The first three days of NaPoMo I was away at a scholarly retreat center, so piece of cake. Then I returned home and it got a little more difficult, but not so much that I've thrown in the towel.
However, since we're sharing . . .
I wrote my day #4 poem on a bus, one of my favorite places to be an anonymous writer with all her creature comforts at her side (pen, notebook, satchel with lunch, water, other essentials).
In order to write my day #5 poem, I had to work on it in my car outside my daughter's school for five minutes, then finish it while my son and I waited for the pediatrician to walk in. Luckily I was channeling Richard Hugo, so I was loopy with risk and waxing on the edge of sentimental.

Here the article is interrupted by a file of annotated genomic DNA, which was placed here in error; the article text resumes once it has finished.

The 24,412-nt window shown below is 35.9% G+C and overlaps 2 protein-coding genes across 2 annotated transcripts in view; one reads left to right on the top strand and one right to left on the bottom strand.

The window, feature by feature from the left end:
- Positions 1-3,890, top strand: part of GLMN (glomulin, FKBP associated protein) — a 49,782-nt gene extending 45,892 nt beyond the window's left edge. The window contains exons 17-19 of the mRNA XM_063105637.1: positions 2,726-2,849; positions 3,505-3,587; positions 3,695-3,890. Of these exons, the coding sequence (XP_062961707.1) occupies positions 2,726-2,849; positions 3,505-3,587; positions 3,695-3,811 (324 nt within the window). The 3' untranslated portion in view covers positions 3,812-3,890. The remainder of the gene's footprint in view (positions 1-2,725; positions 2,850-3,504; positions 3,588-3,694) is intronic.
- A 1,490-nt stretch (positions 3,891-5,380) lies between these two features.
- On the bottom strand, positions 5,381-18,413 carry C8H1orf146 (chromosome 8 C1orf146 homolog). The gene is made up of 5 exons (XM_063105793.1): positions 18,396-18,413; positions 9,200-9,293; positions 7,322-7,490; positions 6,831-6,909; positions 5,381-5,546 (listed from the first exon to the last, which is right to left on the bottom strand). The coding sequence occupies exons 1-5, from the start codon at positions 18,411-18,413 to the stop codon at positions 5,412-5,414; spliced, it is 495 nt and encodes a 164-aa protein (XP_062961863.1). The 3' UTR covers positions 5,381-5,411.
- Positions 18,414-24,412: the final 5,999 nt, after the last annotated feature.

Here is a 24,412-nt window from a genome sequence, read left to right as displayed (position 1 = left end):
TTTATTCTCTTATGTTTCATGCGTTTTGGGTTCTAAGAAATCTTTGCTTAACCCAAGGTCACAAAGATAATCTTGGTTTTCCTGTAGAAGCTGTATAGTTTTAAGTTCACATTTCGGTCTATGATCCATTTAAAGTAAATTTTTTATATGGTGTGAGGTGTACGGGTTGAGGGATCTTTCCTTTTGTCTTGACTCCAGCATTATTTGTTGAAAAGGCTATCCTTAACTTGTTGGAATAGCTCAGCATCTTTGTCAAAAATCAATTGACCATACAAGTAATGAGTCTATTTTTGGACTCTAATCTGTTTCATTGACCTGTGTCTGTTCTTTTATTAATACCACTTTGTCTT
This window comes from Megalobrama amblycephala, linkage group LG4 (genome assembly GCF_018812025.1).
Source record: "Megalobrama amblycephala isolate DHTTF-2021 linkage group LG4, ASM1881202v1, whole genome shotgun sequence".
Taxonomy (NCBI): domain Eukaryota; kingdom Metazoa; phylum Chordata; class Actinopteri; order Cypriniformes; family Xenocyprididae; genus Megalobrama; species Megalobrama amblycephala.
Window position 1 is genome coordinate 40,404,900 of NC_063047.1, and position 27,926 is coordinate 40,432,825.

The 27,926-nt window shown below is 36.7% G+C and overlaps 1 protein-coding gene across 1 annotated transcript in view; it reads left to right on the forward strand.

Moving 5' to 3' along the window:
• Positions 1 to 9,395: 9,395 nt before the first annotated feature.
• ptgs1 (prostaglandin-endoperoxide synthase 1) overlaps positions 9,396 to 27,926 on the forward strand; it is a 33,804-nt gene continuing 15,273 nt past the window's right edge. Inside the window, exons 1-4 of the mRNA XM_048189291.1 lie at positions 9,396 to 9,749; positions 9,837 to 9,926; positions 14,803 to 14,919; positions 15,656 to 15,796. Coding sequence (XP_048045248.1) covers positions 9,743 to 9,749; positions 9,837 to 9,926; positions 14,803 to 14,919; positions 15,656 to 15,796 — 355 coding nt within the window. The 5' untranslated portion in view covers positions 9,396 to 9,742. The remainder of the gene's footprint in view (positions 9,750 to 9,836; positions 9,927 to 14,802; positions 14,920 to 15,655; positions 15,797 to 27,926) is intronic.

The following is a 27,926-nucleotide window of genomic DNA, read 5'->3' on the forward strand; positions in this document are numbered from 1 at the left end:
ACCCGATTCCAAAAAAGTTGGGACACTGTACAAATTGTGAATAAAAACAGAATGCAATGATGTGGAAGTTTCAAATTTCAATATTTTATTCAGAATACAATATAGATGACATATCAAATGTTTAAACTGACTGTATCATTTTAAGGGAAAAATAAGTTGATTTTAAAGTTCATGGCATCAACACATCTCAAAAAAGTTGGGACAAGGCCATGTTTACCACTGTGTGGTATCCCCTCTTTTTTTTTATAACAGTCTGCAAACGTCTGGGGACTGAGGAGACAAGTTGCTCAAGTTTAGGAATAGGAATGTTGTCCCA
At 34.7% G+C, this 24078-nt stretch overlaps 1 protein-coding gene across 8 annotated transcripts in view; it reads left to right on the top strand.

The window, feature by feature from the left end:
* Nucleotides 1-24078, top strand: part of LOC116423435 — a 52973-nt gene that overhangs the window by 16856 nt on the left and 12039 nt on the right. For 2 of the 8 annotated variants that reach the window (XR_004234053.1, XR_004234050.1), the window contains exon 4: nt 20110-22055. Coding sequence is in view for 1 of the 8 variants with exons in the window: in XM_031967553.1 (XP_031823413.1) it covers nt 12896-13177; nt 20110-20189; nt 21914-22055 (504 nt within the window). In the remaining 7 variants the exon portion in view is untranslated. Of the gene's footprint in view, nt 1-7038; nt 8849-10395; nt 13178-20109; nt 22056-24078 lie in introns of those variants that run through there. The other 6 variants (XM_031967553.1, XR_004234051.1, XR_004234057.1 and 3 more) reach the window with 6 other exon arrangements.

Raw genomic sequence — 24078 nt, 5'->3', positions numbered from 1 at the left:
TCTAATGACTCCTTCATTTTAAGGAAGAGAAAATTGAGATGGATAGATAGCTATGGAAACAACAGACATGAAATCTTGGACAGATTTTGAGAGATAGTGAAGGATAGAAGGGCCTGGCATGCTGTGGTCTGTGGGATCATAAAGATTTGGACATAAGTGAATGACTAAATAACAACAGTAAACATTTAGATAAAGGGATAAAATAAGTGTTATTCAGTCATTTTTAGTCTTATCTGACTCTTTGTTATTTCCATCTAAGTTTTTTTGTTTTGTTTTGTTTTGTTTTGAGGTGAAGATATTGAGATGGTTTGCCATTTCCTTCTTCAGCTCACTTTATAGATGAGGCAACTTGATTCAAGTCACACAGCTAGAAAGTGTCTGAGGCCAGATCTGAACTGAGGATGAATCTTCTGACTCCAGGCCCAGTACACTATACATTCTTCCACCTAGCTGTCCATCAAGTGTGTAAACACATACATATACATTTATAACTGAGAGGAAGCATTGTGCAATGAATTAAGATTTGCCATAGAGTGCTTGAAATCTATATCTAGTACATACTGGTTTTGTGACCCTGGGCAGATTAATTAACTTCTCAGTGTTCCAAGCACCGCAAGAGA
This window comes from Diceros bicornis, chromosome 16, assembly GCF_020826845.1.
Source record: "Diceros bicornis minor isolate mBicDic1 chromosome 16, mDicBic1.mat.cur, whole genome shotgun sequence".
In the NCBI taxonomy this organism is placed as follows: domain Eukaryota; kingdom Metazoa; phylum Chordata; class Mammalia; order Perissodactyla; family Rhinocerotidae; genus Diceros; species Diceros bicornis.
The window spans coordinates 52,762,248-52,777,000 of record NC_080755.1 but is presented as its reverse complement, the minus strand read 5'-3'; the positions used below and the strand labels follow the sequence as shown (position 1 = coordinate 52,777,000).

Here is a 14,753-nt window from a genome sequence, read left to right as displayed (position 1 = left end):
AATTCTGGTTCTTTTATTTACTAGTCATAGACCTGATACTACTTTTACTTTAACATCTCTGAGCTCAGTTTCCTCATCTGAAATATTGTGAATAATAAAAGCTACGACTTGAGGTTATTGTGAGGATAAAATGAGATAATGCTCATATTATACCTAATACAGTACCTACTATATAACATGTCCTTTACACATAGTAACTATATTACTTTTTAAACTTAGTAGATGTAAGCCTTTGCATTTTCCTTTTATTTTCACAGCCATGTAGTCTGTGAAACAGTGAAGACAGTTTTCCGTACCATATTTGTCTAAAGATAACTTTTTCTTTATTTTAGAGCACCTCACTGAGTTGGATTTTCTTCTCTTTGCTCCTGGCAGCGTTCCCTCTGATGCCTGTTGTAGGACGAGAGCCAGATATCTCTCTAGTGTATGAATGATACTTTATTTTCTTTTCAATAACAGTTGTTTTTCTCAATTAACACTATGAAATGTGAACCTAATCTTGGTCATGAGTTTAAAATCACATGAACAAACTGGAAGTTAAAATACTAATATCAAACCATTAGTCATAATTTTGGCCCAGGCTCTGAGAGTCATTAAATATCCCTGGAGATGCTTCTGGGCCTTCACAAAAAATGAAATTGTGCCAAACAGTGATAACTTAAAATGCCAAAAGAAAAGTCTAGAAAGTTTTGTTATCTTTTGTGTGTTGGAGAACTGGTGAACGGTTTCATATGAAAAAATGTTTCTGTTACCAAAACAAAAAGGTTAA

For day #6's attempt, I sat on a park bench alternately watching my daughter and her friend play on the swings and reading GC Waldrep's Archicembalo for inspiration.
Note: I don't know what it's like where you live, but not many moms come to the park with a notebook and a book of poems, all ready to have it out with words right there by the monkey bars. If I'd had time to notice, I might have registered a few stares, but actually I doubt it as thankfully there's not a whole lot of judgment going down in my 'hood.
I am trying, in a sorta 12-step way, to not think about how I am going to write a poem a day for the rest of the month, but tomorrow I'm planning to write my poem at the coffee shop where I hang out for an hour while my daughter's in art class.
Okay, won't plan any further than that . . . and in the meantime I can look forward to my reward for writing a poem tomorrow (a lemon cupcake!!).
For years I've looked on in admiration as so many of my poet friends do the poem-a-day thing for the entire month of April. It feels good to be among them at long last.